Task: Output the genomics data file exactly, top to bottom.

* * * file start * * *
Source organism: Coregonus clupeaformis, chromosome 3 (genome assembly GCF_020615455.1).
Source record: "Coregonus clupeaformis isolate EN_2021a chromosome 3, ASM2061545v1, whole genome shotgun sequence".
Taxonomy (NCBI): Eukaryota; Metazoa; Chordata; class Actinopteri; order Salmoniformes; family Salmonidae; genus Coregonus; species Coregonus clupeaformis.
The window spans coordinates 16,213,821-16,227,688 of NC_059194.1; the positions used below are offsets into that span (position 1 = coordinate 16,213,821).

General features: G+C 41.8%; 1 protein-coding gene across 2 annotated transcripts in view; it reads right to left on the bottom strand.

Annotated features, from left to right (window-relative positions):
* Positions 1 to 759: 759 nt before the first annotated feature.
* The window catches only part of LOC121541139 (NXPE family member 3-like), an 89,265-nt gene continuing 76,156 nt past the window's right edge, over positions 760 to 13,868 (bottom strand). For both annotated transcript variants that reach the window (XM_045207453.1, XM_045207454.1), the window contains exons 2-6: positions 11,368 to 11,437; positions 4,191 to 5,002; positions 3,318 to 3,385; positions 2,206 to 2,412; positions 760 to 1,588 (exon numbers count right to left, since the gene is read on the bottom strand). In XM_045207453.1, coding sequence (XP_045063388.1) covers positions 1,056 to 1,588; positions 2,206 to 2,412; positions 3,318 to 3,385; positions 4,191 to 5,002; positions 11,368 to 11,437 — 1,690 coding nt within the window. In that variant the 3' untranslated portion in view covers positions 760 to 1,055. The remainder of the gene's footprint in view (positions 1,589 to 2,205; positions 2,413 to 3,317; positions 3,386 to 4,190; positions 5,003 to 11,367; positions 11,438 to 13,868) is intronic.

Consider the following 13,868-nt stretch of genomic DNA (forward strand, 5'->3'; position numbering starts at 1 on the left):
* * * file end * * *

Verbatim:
Source organism: Coregonus clupeaformis, chromosome 3 (genome assembly GCF_020615455.1).
Source record: "Coregonus clupeaformis isolate EN_2021a chromosome 3, ASM2061545v1, whole genome shotgun sequence".
Taxonomy (NCBI): Eukaryota; Metazoa; Chordata; class Actinopteri; order Salmoniformes; family Salmonidae; genus Coregonus; species Coregonus clupeaformis.
The window spans coordinates 16,213,821-16,227,688 of NC_059194.1; the positions used below are offsets into that span (position 1 = coordinate 16,213,821).

General features: G+C 41.8%; 1 protein-coding gene across 2 annotated transcripts in view; it reads right to left on the bottom strand.

Annotated features, from left to right (window-relative positions):
* Positions 1 to 759: 759 nt before the first annotated feature.
* The window catches only part of LOC121541139 (NXPE family member 3-like), an 89,265-nt gene continuing 76,156 nt past the window's right edge, over positions 760 to 13,868 (bottom strand). For both annotated transcript variants that reach the window (XM_045207453.1, XM_045207454.1), the window contains exons 2-6: positions 11,368 to 11,437; positions 4,191 to 5,002; positions 3,318 to 3,385; positions 2,206 to 2,412; positions 760 to 1,588 (exon numbers count right to left, since the gene is read on the bottom strand). In XM_045207453.1, coding sequence (XP_045063388.1) covers positions 1,056 to 1,588; positions 2,206 to 2,412; positions 3,318 to 3,385; positions 4,191 to 5,002; positions 11,368 to 11,437 — 1,690 coding nt within the window. In that variant the 3' untranslated portion in view covers positions 760 to 1,055. The remainder of the gene's footprint in view (positions 1,589 to 2,205; positions 2,413 to 3,317; positions 3,386 to 4,190; positions 5,003 to 11,367; positions 11,438 to 13,868) is intronic.

Consider the following 13,868-nt stretch of genomic DNA (forward strand, 5'->3'; position numbering starts at 1 on the left):